Stage Two
A learner’s ability to work attentively in a receptive vocabulary environment, to comprehend language, and to process information provides us with information that helps us make decisions about communication skills development. Before we can expect a learner to communicate effectively, he must be exposed to and understand words and symbols. Once he understands a word or symbol, then he can apply it, or use it to express himself at a later Stage.

For years it has been understood that exposing learners to all forms of emerging literacy that are meaningful promotes language acquisition. This is the time to introduce a single message device labeled with one photo, drawing or symbol. With a light-tech device placed in physical context with an activity such as this, the learner can activate simple prerecorded messages with the press of a button even without intent. As the learner receives reinforcement for an unintentional press of the device, he can learn the connection toward intentionality.

Language is representative of real objects and actions. Pictures or symbols in isolation carry limited meaning. Therefore, activities to extend understanding are important. We want learners to understand that the object is the same in a photograph, in a representational drawing, and in real life. Is an apple always red? No! We have to provide opportunities for learners to develop an understanding of the nuances in the ways that words and symbols can work. First, make sure that the learner understands the real object. Next, pair that real object with a photograph. Then pair that photograph with a drawing, and finally, if appropriate for your learner, with the symbol.

Stage Three
Stage Three is a time to help learners begin to use more complex language as they learn to communicate choices for the first time. Introduce a light-tech, multiple message communication device at this time. These devices offer a few buttons that are used to deliver simple prerecorded messages, typically centered on a specific theme.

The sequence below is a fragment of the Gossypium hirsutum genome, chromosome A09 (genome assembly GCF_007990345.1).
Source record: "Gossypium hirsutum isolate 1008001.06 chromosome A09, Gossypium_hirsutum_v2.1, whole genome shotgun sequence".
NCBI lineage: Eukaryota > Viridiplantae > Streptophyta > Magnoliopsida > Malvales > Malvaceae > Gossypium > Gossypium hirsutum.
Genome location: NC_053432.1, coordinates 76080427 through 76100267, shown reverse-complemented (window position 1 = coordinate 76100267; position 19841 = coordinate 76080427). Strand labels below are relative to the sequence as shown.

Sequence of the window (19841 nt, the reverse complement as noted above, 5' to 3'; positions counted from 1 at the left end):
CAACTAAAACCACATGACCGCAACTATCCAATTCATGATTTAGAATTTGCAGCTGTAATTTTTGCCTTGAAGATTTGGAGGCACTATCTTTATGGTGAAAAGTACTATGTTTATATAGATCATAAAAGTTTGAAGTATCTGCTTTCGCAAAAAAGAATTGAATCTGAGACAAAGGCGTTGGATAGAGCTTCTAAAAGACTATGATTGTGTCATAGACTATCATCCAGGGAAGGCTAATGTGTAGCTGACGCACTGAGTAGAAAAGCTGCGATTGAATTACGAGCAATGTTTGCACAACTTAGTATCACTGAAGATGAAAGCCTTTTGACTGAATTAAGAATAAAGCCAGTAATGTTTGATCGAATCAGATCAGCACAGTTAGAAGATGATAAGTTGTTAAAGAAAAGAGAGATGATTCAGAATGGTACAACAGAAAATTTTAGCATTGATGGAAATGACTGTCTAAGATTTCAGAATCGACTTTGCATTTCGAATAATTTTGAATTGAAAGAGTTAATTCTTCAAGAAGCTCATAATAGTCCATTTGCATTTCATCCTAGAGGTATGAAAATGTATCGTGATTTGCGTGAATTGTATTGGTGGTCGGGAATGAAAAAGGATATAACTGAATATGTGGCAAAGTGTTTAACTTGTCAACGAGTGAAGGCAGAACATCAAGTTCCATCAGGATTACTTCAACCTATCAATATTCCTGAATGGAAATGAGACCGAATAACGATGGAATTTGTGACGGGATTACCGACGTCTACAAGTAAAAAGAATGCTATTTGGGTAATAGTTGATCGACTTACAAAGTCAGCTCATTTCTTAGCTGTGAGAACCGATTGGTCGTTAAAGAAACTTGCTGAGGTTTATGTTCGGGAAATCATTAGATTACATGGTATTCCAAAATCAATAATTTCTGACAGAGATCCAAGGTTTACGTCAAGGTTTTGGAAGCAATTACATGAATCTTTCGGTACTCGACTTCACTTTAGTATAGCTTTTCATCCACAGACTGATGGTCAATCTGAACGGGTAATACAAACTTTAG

Now is the time to work on expressive vocabulary and expanding concepts. Object and action identification is simply matching an object or action to its spoken name (for example, “Find the cat” or “Which one flies?”). Category identification enables the learner to demonstrate an understanding of language by categorizing or identifying objects that belong to the same group (for example, an apple is a type of food).

Stage Four
Child development research points to the need for a good balance between academic study and social development. Social and academic development goes hand-in-hand in Stage Four. It is important to provide opportunities for social interactions and play at this Stage. Many child development specialists believe that if there is a barrier to working in small groups, interacting in fine and gross motor activities, engaging in pretend play, sharing materials or communicating, then there is a potential roadblock for cognitive and further language development.

Help learners find opportunities to use a communication device in fun and motivating ways. Single message devices, which speak prerecorded text, can initiate successful communication. For example, use the device to tell a joke, contribute to “Show and Tell,” deliver messages and, as in the example above, participate in activities with repetitive lines in stories or songs. These activities will help the learner develop appropriate timing skills as he uses the device.